New housing sector practice guide launched to support people with dementia

dependent-housing-dementiaA new practice guide has been launched to help housing practitioners offer suitable support to people affected by dementia.

The guide is one of the outputs from a larger research study on housing’s role in dementia carried out for CIH Scotland by housing consultancy Arneil Johnston. It provides recommendations covering four separate pathways, each representing one of four key stages in a typical dementia journey, namely:

  • assisting and supporting early diagnosis;
  • early assessment of the suitability of the home of someone living with dementia;
  • enabling a person with dementia to remain at or return home quickly; and
  • ensuring holistic consideration of assistance and support as dementia progresses.
  • For each pathway, the guide considers the role of housing within that stage, provides examples of emerging practice from the sector and a checklist of what housing practitioners should know and do, before concluding with a series of practical recommendations for how housing practitioners in Scotland can make a real difference to people affected by dementia, their families and carers.

    The recommendations include:

    • accepting that the scale of dementia as a major societal challenge requires a higher level of strategic and frontline priority from housing organisations;
    • understanding the nature and extent of the housing role in dementia care and developing the knowledge and skills required to successfully fulfil this role;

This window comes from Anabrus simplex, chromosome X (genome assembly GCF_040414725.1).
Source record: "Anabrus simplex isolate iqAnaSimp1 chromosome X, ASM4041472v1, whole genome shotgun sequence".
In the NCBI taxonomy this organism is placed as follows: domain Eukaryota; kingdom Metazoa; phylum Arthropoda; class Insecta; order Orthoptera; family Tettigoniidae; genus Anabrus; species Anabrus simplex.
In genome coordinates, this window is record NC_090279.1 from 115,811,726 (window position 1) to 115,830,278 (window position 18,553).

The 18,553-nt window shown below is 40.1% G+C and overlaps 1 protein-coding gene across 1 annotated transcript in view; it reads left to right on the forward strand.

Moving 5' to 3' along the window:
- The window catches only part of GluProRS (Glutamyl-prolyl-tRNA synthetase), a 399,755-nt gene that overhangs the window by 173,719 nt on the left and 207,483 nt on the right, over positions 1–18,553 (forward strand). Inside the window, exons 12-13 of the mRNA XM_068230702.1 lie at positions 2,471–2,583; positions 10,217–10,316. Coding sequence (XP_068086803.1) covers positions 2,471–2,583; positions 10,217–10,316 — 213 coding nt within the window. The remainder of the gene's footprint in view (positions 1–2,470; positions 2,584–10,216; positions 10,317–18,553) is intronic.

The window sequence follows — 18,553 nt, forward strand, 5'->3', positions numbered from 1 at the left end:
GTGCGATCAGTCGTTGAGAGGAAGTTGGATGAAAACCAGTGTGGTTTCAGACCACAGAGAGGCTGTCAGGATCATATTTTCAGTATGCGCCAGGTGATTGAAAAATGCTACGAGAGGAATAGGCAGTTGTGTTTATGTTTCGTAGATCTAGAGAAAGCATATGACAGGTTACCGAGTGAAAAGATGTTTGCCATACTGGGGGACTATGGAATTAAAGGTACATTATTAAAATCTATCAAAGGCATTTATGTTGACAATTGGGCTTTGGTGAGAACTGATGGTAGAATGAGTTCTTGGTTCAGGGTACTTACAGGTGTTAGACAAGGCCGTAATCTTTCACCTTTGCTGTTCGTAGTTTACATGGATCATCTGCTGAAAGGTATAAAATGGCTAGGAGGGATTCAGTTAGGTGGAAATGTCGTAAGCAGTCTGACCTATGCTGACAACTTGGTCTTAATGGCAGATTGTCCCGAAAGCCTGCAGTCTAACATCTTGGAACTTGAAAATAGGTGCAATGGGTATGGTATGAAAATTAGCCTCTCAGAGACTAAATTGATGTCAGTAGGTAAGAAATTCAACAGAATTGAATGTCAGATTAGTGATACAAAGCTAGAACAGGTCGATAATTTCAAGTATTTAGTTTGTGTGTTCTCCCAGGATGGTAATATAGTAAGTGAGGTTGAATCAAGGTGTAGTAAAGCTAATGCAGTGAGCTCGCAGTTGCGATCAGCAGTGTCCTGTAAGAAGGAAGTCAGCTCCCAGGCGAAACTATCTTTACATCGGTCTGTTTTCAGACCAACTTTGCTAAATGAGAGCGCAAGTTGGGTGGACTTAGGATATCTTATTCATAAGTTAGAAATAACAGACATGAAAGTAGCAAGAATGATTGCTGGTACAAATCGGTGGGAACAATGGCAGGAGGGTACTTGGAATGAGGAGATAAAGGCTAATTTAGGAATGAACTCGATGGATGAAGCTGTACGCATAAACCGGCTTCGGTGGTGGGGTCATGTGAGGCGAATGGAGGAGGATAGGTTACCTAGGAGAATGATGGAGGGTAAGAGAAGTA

• using a housing options approach to facilitate independent living;
    • developing effective partnership working arrangements with colleagues across housing services and other organisations to maximise the quality of outcomes; and
    • promoting housing’s wider role in enabling independence beyond the physical and home environments to partner organisations.
    • The key findings from the research were previously released at CIH Scotland’s annual conference in March 2017andunderlined the critical role the housing sector has to play in meeting the needs of people living with dementia at a time when the number of newly diagnosed cases is expected to increase by 17% from 16,172 in 2014 to 19,473 in 2020.

      Kevin Stewart MSP, minister for local government and housing, said: “Dementia remains one of our foremost health and social care challenges. Scotland’s third National Dementia Strategy was published earlier this year to ensure people with dementia get the support they need, including better services, assistance and housing. Ensuring those who work in housing are equipped to recognise and support those diagnosed with dementia is a positive step to ensuring people can continue to live independently within their own communities.”

      Commenting on the release of the new practice guide, CIH Scotland chair, Amanda Britain, added: “This practice guide is important for everyone working with people living with dementia. Where we live and call home matters hugely to our health and wellbeing. The activities of housing organisations influence people’s everyday lives and the places they live. As housing practitioners, we therefore have a responsibility to learn from this practice guide and challenge and question whether existing policies and procedures, and staff awareness and skills are as good as they can be.

      “The guide should not only improve housing sector practice but can also help to promote a more integrated and coordinated approach to care planning and delivery in partnership with Scotland’s health and social care sectors. By implementing its recommendations, I hope that we can help more people with dementia live independently and well at home.”

      Further information about the practice guide: “Dementia Pathways – Housing’s Role” can be found here.

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